Austin Hill
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We must be living in separate worlds.

That was the only conclusion I could arrive at, as I recently sat and watched video coverage of a major presidential candidate’s speech in Iowa.

It was early Thursday morning, two days after Christmas. I was preparing to host the mid-morning talk show at Washington, DC’s 630 WMAL, one of the many talk radio outlets around the country for which I work.

While sifting through the morning‘s most recent headlines, I happened to glance up at one of the television monitors in my studio, which was tuned to CNN. And the image on the screen said it all.

Senator Barack Obama was standing at a podium delivering a speech, while the podium displayed two signs attached in the front. One sign bore his familiar “Obama ‘08” logo; the other sign bore the theme of his speech: “Safer Toys For Our Children.”

What a neat thought during the week of Christmas. Parents across the United States had just finished gift wrapping likely thousands of toys. And children had just finished unwrapping these toys. And now many parents and kids were likely deciding whether they would keep the toys or return them or exchange them, and many parents were likely concerned about the safety of those toys - - especially the ones manufactured in China.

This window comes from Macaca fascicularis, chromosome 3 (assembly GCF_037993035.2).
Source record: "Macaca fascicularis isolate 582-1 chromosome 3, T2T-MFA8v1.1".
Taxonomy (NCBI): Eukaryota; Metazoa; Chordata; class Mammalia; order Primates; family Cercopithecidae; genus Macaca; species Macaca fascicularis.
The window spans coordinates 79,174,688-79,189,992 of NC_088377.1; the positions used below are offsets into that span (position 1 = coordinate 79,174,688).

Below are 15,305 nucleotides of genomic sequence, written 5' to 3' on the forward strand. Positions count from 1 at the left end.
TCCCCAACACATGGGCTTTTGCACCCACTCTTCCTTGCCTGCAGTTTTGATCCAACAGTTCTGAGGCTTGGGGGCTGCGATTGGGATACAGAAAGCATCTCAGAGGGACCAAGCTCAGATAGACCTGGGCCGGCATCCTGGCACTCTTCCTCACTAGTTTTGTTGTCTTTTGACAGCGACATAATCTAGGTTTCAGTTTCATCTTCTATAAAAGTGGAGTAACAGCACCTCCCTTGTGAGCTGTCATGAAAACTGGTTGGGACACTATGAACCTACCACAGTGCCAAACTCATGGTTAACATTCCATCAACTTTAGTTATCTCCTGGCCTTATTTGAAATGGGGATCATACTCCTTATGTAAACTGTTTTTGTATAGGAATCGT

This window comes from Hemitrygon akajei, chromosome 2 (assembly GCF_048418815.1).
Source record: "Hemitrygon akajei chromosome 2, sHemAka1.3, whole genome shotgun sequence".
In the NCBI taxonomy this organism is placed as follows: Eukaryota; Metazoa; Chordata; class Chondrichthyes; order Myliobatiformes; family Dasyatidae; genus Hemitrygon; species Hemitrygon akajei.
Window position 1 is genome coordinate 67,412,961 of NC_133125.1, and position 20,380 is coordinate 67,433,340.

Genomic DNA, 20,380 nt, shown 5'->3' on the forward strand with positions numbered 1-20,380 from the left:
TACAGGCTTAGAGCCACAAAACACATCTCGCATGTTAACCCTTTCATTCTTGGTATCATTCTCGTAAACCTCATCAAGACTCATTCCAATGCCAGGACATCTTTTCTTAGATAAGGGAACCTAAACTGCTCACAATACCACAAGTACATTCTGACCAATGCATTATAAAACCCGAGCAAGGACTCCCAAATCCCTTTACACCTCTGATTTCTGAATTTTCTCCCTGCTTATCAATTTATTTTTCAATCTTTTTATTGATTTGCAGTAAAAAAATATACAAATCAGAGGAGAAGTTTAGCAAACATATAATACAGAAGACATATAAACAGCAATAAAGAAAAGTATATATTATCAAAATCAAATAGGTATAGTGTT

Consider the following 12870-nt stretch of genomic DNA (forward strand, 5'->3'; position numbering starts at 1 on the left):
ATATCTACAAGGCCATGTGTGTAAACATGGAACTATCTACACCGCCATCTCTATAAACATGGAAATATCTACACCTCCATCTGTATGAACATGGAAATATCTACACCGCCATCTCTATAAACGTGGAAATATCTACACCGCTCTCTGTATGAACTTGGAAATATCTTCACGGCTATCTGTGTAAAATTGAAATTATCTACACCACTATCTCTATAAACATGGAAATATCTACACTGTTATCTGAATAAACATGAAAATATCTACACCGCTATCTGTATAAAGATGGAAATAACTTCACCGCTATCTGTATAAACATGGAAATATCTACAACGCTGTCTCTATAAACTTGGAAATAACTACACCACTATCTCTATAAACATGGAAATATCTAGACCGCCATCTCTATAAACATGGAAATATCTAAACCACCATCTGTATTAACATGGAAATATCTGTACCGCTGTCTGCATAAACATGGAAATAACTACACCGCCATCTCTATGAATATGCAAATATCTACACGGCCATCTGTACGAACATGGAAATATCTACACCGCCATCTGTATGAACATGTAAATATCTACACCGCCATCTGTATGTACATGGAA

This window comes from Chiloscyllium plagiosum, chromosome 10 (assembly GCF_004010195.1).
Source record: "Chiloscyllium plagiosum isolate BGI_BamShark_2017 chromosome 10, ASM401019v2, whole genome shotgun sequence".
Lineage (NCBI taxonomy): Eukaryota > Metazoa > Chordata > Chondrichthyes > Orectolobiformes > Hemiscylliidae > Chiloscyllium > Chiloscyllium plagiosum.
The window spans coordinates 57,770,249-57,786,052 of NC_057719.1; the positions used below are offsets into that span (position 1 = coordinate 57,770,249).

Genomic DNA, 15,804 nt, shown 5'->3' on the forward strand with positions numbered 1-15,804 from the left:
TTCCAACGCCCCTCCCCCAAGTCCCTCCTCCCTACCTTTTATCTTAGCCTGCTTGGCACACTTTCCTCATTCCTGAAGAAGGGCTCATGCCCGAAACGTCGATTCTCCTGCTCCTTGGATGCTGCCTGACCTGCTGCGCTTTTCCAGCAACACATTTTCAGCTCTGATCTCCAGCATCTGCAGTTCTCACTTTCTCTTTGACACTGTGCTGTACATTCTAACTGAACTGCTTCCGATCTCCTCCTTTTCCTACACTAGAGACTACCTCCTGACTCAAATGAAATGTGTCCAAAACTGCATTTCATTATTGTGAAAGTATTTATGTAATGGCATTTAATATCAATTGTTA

And here was Barack Obama, assuring Iowa voters than when he becomes President, his administration will work to ensure “safer toys for our children.”

I stopped and contemplated this for a moment. I was once again reminded that, for most of this past year, watching the presidential campaigns from each of the two major parties has been like watching people in parallel universes. And while all the candidates talk about things that “threaten America,” Democrats and Republicans have very different ideas about what those threats are.

On the left side of the aisle, our nation’s greatest threats are mostly home grown. In no particular order, the list includes: global warming; pharmaceutical companies; a lack of “free” health care; “tax cuts for the rich;” “partisanship;” oil companies; “the status quo in Washington;” “a lack of good jobs;” increases in college tuition costs; and now, apparently, “dangerous toys.” To the extent that Democrats talk about international or militaristic threats, those all seem to be home grown as well - - it’s a dangerous world because President Bush has made it dangerous and has damaged our global reputation, but when he’s gone and America embraces a “humble foreign policy,“ the world will like us again and, presumably, the dangers will go away.

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Austin Hill

Austin Hill is an Author, Consultant, and Host of "Austin Hill's Big World of Small Business," a syndicated talk show about small business ownership and entrepreneurship. He is Co-Author of the new release "The Virtues Of Capitalism: A Moral Case For Free Markets." , Author of "White House Confidential: The Little Book Of Weird Presidential History," and a frequent guest host for Washington, DC's 105.9 WMAL Talk Radio.